Multiple Sclerosis (MS) is the most common neurological disease of early adulthood and is mediated by autoimmune mechanisms that lead to demyelination and neuronal damage in the central nervous system, resulting in progressive neurological dysfunction. There is no cure for the disease and current treatments focus on preventing future immunological attacks, mainly by suppressing the immune system. This leads to adverse side effects that are often severe or fatal. Accordingly, there is a clear unmet need for the development of effective and well-tolerated therapies to arrest MS development. This has been challenging because MS has numerous etiologies and the molecular mechanisms underlying these etiologies are not well understood. We uncovered the molecular underpinnings of an MS etiology and hope this knowledge will translate into a targeted therapy for MS. This specific etiology results from up-regulation of the soluble form of the Interleukin- 7 Receptor (sIL7R), which has been shown to aggravate the progression and severity of the disease in the Experimental Autoimmune Encephalomyelitis (EAE) mouse model of MS, and to be elevated in patients of several autoimmune diseases including MS, Type I diabetes, Rheumatoid arthritis and Systemic lupus erythematosus. Given that sIL7R is produced by abnormal exclusion of exon 6 from IL7R pre-mRNAs, we developed a novel biologic drug, a splicing-modulating antisense oligonucleotide (SM-ASO; IL7R-005) that corrects this abnormal splicing and restores normal expression of IL7R protein isoforms. IL7R-005 represents a major improvement over current MS therapies in that by correcting IL7R splicing, it diminishes expression of the pathogenic sIL7R isoform, without affecting the function of the membrane-bound IL7R (mIL7R), which is vital for proper immune function, thereby avoiding the adverse immunosuppressive effects of current drugs. T cells are the major producers of sIL7R in humans, and thus to reduce sIL7R levels, IL7R-005 needs to be delivered into T cells in vivo. Although SM-ASOs have been shown to modulate RNA splicing decisions in many tissues in vivo (e.g. FDA-approved Spinraza), the delivery and functionality of SM-ASOs in T cells have not been thoroughly examined, and represents the major hurdle to expand the use of SM-ASOs for treatment of immunological disorders and the development of novel immunotherapies. Here, we address this obstacle by conducting an in-depth, side-by-side analysis of the influence of diverse chemical modifications on the efficiency of SM-ASOs in primary T cells and their potential toxic effects in relevant cell models. This is critical as the chemical modifications of the SM-ASOs could influence their pharmacological properties (e.g., cellular uptake) differentially across cell-types, and thus define the potency of SM-ASOs in a cell-type specific matter. The chemical modifications of the SM-ASOs also dictate potential harmful effects, such as hepatic or renal toxicities. Therefore, this in-depth analysis will enable selection of the chemistry with the optimal therapeutic index (i.e., high potency, low toxicity) for efficient splicing modulation in T cells.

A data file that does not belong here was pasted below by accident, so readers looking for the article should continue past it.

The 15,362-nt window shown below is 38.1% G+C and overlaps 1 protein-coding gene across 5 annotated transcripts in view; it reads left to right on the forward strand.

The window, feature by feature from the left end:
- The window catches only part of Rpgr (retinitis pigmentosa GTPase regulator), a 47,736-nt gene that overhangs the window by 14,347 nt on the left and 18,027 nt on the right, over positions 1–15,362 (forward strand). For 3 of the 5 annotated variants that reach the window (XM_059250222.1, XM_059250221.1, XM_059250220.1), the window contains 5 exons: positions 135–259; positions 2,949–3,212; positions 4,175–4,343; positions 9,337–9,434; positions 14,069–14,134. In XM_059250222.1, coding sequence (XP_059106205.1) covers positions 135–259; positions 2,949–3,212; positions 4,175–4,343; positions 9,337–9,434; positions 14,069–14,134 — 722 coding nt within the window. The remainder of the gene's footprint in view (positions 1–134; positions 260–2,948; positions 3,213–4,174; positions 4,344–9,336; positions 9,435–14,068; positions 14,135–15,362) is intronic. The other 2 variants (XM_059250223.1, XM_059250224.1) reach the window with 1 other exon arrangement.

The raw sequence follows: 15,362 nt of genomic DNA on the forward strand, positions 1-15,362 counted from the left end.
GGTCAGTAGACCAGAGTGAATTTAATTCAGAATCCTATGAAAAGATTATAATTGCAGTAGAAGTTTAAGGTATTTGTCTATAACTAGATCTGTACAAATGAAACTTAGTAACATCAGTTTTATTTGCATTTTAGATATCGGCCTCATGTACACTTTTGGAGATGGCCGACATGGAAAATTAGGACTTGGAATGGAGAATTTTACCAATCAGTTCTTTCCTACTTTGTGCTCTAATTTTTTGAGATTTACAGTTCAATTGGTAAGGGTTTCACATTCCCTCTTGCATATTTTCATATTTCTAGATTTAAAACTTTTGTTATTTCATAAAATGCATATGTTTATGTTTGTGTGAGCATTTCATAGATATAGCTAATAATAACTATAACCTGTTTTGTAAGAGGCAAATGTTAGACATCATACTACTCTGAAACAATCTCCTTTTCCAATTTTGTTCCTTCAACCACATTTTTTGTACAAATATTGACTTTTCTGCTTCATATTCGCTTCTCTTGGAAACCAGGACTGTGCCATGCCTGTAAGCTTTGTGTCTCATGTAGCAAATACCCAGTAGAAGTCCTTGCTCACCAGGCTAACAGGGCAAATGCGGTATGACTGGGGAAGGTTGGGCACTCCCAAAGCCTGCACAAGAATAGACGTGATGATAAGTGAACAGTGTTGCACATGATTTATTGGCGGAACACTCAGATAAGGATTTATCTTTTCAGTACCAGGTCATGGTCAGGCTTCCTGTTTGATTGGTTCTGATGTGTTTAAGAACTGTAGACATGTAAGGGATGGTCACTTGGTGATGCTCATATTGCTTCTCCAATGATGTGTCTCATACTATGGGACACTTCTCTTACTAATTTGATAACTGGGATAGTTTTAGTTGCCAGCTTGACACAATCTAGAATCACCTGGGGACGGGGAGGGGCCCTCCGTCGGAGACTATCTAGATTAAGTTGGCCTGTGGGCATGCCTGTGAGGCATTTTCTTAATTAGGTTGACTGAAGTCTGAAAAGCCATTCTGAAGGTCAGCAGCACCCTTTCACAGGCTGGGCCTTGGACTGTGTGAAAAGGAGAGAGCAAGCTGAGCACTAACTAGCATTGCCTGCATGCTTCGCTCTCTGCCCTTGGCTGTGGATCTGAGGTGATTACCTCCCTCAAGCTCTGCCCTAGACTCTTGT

Antisense oligonucleotides (ASOs), in particular splicing-modulating ASOs (SM-ASOs), are a promising and powerful tool for the treatment of genetic diseases, and such promise has started to come to fruition by recent FDA-approvals of several ASOs for previously intractable diseases. Albeit their recent success in the clinics, an expanded application for treatment of immunological disorders or generation of novel immunotherapies has been somewhat limited by difficulties with delivery of ASOs into immune cells. The key to overcome this limitation lies in the chemical modifications of the ASOs, and thus this proposal aims to overcome this limitation by determining the optimal ASO chemistry for efficient and safe modulation of splicing in T cells.